n addition to being the primary income producer for our business, our cattle herd is also used as an important tool for manipulating the surface of the ground to achieve conservation goals. We use cattle for prescriptive grazing programs in areas that we determine need more intensive management: this can mean grazing a large number of cattle in a small area and moving them several times a day. On the other end of the spectrum, it may mean resting a pasture for a year or more in order to promote vegetative vigor.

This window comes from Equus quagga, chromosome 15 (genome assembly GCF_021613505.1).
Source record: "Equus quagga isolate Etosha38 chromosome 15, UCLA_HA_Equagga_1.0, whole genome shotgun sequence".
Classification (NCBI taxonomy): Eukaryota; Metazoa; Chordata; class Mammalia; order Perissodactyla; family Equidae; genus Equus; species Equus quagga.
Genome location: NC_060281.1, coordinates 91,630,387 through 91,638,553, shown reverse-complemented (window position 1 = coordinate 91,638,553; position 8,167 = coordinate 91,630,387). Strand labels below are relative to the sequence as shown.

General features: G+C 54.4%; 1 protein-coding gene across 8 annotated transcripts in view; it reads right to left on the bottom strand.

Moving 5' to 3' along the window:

Even the most careful management may be in vain without detailed monitoring. We utilize a program known as Land EKG, which is used predominately for analyzing plant and animal communities and the associated ecosystem processes: water and mineral cycle, energy flow, and succession. We also maintain seasonal bird banding stations, and work with scientists from conservation groups such as Rocky Mountain Bird Observatory and The Nature Conservancy to generate information that will better our ecological management methods. Through careful examination of the effects of our management program, we’re able to adapt and adjust where necessary, and also learn which strategies have succeeded in furthering our goals.